Ali Karim is a Board Member of Bouchercon [The World Crime & Mystery Convention] and co-chaired programming for Bouchercon Raleigh, North Carolina in 2015. He is Assistant Editor of Shots eZine, British correspondent for The Rap Sheet and writes and reviews for many US magazines & Ezines.
For those suffering withdrawal from the unreliable narrators of Gillian Flynn’s Gone Girl, should find solace within Andrew Grant’s spiral-staircase of a techno-thriller, Run.
Like in the aforementioned Flynn novel [and David Fincher’s film adaptation], Grant’s married executive couple Marc and Carolyn Bowman’s blissful lives are slowly unravelled when cracks appear in their job security, cracks that as they split, reveal something far more unpleasant and that perhaps reveal that things and events, were not as they were once portrayed. Even in this technologically driven world that at times appears faceless, we as humans, wear masks to protect ourselves, and perhaps to mislead others like the array of anonymous faces in the activist group termed ‘anonymous’.
At the opening of the book it seems that Marc Bowman, an IT trouble-shooter and somewhat of a loose cannon within the high-tech company, AmeriTel, after a long weekend on a covert project, is unceremonious fired from his job by his boss, and escorted off the premises in an equally ignominious manner. When he divulges the news to his wife, a fellow AmeriTel executive, Carolyn, a women he loves with a passion, he is equally perplexed when, rather than offer tea and sympathy, she sides with their employer.
The theme of this novel is then revealed; one that is best summed up by its one word title, as Bowman has to run for his life and his sanity. Before you can fire the starting pistol, Bowman is pursued by federal agents from the FBI, Homeland Security, underworld contract killers –or are they who they appear to be– as word is out that Bowman has sensitive AmeriTel data on twin USB sticks. And when things couldn’t conceivably get worse, his wife Carolyn and a large slug of cash vanishes putting this everyman in the crosshairs of some very dangerous people.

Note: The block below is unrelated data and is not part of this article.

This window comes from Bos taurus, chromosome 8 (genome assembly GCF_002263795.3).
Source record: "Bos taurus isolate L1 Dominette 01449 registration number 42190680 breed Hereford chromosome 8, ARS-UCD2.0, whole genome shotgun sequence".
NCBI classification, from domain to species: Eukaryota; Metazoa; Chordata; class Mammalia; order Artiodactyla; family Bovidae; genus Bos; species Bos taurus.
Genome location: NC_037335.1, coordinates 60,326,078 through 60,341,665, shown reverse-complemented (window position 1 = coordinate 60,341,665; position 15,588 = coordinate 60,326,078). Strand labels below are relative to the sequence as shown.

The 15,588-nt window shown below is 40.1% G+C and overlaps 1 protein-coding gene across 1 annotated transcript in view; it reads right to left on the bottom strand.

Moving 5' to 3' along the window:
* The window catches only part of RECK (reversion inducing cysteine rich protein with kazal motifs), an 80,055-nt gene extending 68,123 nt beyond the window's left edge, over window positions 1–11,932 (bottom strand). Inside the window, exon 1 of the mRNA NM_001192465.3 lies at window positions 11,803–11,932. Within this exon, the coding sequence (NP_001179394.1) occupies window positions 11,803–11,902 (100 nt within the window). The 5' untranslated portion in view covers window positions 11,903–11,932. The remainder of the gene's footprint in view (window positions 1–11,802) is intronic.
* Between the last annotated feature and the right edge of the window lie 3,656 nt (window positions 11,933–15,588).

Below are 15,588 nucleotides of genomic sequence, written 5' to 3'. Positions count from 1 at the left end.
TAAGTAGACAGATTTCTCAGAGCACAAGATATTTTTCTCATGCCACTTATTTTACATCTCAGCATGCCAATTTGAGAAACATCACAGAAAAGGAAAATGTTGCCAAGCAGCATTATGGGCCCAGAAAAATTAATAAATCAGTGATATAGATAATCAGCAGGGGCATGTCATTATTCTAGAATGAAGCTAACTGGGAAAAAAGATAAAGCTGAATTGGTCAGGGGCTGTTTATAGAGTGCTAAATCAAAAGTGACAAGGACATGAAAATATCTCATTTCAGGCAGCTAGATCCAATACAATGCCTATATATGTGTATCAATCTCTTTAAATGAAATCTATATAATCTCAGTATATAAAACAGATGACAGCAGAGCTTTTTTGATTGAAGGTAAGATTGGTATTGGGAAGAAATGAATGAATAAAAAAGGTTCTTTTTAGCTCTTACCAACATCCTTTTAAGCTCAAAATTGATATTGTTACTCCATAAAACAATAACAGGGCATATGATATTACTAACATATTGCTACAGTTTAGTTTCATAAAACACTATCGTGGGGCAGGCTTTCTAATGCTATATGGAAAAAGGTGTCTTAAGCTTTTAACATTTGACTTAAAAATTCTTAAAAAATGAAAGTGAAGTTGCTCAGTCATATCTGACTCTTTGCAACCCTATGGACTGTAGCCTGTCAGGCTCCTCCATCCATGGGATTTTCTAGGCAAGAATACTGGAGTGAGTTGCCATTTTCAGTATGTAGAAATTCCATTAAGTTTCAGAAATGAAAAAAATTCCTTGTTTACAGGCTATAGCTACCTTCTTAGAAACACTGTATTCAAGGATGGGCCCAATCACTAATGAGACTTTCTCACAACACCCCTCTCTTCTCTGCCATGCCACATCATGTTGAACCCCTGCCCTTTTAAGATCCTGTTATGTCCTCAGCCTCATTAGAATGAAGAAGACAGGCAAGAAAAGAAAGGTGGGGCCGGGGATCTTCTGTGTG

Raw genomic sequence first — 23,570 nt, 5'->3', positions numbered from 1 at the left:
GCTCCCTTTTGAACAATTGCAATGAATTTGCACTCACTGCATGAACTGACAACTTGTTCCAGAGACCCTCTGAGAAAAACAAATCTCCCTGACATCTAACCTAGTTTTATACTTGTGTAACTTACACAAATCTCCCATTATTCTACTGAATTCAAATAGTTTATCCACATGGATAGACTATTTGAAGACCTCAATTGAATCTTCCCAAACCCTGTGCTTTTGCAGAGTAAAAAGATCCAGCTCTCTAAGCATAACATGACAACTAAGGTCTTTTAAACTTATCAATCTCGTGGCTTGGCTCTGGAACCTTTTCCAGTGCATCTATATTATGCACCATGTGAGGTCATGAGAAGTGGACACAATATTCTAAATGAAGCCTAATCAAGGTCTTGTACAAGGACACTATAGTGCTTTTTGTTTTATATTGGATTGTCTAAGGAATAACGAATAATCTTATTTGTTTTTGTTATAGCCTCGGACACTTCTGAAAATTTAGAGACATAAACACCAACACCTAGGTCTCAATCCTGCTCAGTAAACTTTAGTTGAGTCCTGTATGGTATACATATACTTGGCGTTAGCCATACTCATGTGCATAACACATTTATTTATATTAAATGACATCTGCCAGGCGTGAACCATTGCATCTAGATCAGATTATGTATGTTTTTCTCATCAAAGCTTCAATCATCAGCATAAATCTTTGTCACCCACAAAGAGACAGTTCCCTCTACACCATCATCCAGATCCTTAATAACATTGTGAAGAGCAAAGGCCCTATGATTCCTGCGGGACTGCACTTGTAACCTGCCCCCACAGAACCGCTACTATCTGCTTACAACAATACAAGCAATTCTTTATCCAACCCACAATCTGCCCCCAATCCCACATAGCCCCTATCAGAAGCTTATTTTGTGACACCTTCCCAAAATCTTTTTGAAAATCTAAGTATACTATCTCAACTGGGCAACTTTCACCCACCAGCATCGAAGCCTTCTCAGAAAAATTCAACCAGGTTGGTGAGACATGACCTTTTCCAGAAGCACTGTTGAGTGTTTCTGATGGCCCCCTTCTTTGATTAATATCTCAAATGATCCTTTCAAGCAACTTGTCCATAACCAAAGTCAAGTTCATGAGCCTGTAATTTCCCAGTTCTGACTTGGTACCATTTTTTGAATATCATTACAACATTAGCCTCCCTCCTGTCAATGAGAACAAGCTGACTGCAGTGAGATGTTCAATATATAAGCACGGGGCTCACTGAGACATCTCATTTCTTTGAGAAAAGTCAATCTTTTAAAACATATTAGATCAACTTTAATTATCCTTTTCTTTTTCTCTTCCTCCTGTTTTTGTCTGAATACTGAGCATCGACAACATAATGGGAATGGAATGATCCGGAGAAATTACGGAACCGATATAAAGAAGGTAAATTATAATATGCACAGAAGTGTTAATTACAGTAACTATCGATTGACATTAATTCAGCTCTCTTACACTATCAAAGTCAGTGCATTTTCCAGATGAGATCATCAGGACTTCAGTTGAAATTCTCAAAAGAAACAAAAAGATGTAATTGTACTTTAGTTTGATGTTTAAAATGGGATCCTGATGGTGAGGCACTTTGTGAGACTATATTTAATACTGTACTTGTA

The plot and narrative is not built on firm ground as it meanders and misdirects as the myriad plot strands converge like the multi-coloured wires within a cable tray, that feed an array of computer servers revealing the arms of conspiracy, one that was hidden with motivations as dark as some of the shadowy users of the ‘Tor Network’, or ‘Dark Web’ as it is known in some quarters.
Run is Grant’s first standalone thriller, and reveals his skill as a master puppet-master, peeling away layer upon layer of miss-direction, and murky motivations of characters and situations, so the reader, at times feels like a centre-court spectator at the Wimbledon tennis final, as their head darts ‘back and fro’ between the volleys, that striate the narrative.
The author is better known for his David Trevellyan espionage thrillers. His work is landscaped against a high technology background– which mirrors his former vocation, a commercial engineer in communications technology–therefore his insight and research gives Run the pervasive air of authenticity.
The paranoia and fear, with the growing revelations of our security concerns with the globe engulfed in geopolitical strife; results in the war, now with trenches layered along the cyber-highways, where the good guys merge into bad guys, and the same happens conversely; because in the world of information technology, can we truly trust the motivations of those who control the ebb and flow of the numbers, that link us all?
Run is an exciting thriller ride torn from the technological paranoia that defines our age; an age where nothing is as it first appears, and more alarmingly no one is who they claim to be.
Be prepared to be immersed in a world of complexity, and at times of confusion. Like Marc Bowman, the reader becomes perplexed as this tale unwinds to its dark conclusion. As Arthur C Clarke once remarked "Any sufficiently advanced technology is indistinguishable from magic", because like his namesake at the climax of Kubrick’s film of Clarke’s 2001 : A Space Odyssey, Bowman has to prevent disaster that lies hidden in a world turning more digital by each passing analog month.